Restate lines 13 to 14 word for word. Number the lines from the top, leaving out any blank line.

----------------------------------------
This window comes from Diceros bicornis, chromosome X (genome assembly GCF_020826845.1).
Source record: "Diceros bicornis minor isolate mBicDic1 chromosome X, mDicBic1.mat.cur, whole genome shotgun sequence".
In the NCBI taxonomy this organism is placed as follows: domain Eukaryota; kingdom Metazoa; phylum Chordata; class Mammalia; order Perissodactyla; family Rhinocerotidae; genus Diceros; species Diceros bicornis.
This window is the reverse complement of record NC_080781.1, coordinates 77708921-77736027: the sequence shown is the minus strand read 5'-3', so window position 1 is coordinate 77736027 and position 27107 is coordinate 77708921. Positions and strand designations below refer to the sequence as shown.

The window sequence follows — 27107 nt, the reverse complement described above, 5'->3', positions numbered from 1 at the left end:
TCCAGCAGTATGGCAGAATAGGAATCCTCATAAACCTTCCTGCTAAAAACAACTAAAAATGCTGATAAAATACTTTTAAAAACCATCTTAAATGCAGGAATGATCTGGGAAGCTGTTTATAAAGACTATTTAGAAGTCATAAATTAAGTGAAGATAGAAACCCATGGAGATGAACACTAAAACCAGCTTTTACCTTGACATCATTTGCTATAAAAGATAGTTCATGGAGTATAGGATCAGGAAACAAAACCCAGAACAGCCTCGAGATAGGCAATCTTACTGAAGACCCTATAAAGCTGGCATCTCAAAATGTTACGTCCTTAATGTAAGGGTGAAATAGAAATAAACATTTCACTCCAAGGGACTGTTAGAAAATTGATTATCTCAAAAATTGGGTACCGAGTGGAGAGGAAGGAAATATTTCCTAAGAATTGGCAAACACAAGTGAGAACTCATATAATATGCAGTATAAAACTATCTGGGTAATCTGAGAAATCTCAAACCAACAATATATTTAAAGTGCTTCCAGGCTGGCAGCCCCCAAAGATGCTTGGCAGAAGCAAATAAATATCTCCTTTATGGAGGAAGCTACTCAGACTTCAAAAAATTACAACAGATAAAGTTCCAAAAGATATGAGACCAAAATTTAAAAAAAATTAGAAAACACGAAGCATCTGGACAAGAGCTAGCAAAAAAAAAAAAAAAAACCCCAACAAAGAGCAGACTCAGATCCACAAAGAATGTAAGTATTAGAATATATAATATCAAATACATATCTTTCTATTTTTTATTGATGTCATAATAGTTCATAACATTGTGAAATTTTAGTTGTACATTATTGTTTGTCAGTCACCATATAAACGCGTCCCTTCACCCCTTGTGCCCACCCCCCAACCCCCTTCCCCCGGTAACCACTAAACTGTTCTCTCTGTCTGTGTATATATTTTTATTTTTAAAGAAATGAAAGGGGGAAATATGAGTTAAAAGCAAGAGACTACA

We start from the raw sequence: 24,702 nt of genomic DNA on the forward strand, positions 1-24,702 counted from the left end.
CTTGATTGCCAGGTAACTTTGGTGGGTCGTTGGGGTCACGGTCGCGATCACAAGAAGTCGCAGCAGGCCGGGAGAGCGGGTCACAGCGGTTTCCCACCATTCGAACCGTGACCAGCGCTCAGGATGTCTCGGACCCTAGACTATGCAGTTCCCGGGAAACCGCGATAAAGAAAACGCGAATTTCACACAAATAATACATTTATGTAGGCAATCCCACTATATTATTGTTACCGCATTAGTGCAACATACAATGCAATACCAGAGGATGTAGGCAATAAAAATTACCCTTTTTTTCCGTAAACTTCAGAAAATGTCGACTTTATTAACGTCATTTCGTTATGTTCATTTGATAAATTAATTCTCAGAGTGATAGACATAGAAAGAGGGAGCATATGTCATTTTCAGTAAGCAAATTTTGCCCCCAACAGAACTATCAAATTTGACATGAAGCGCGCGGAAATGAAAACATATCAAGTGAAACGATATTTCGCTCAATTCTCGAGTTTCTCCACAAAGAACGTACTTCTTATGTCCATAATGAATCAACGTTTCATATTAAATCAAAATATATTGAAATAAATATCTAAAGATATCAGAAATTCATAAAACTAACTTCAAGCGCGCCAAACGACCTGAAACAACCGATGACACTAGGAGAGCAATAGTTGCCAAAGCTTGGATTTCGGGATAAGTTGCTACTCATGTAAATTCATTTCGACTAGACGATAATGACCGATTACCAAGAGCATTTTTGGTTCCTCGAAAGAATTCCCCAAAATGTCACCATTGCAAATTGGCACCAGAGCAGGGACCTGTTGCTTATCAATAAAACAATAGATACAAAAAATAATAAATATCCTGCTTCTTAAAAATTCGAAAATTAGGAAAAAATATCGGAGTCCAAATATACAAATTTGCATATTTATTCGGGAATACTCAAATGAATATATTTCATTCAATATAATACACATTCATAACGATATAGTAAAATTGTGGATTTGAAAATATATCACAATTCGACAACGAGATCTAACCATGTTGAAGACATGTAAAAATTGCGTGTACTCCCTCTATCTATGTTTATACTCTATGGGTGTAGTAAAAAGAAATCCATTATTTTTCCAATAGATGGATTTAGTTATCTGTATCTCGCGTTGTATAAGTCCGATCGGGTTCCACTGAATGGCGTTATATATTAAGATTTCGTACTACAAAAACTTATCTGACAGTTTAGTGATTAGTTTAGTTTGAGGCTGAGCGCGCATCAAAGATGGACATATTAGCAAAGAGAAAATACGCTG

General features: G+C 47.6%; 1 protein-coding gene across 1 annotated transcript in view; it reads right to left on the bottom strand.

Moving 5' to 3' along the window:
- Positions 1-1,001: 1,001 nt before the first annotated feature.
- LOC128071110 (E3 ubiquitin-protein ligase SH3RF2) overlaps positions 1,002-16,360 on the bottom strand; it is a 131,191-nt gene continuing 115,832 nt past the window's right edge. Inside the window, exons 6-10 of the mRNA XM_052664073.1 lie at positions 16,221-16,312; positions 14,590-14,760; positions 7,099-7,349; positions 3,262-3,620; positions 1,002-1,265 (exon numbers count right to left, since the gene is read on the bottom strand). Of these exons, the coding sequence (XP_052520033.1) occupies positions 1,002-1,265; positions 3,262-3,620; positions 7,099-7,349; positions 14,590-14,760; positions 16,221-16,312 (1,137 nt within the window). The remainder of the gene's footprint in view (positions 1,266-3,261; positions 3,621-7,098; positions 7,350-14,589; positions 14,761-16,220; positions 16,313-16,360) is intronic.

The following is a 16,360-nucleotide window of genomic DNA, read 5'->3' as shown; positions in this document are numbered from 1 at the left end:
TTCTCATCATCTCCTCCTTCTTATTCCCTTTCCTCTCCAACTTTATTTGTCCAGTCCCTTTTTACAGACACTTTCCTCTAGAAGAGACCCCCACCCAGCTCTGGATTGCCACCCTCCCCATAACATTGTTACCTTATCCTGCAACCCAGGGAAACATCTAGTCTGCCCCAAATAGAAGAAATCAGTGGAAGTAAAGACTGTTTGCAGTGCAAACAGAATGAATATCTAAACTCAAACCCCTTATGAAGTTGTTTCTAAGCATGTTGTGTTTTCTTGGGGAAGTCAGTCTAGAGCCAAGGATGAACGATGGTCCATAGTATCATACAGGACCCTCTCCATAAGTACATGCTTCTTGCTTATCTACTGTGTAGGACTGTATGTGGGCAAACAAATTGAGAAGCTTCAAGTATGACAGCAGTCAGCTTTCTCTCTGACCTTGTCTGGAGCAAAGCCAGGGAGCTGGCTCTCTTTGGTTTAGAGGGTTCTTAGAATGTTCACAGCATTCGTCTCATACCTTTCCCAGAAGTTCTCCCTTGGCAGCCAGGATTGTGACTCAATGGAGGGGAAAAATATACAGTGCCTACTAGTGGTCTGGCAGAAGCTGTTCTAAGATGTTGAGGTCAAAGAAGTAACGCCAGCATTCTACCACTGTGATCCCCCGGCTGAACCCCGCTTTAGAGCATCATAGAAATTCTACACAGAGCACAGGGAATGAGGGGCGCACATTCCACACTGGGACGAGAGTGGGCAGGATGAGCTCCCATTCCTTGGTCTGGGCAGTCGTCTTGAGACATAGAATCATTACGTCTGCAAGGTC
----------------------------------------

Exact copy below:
The following is a 16,360-nucleotide window of genomic DNA, read 5'->3' as shown; positions in this document are numbered from 1 at the left end:
TTCTCATCATCTCCTCCTTCTTATTCCCTTTCCTCTCCAACTTTATTTGTCCAGTCCCTTTTTACAGACACTTTCCTCTAGAAGAGACCCCCACCCAGCTCTGGATTGCCACCCTCCCCATAACATTGTTACCTTATCCTGCAACCCAGGGAAACATCTAGTCTGCCCCAAATAGAAGAAATCAGTGGAAGTAAAGACTGTTTGCAGTGCAAACAGAATGAATATCTAAACTCAAACCCCTTATGAAGTTGTTTCTAAGCATGTTGTGTTTTCTTGGGGAAGTCAGTCTAGAGCCAAGGATGAACGATGGTCCATAGTATCATACAGGACCCTCTCCATAAGTACATGCTTCTTGCTTATCTACTGTGTAGGACTGTATGTGGGCAAACAAATTGAGAAGCTTCAAGTATGACAGCAGTCAGCTTTCTCTCTGACCTTGTCTGGAGCAAAGCCAGGGAGCTGGCTCTCTTTGGTTTAGAGGGTTCTTAGAATGTTCACAGCATTCGTCTCATACCTTTCCCAGAAGTTCTCCCTTGGCAGCCAGGATTGTGACTCAATGGAGGGGAAAAATATACAGTGCCTACTAGTGGTCTGGCAGAAGCTGTTCTAAGATGTTGAGGTCAAAGAAGTAACGCCAGCATTCTACCACTGTGATCCCCCGGCTGAACCCCGCTTTAGAGCATCATAGAAATTCTACACAGAGCACAGGGAATGAGGGGCGCACATTCCACACTGGGACGAGAGTGGGCAGGATGAGCTCCCATTCCTTGGTCTGGGCAGTCGTCTTGAGACATAGAATCATTACGTCTGCAAGGTC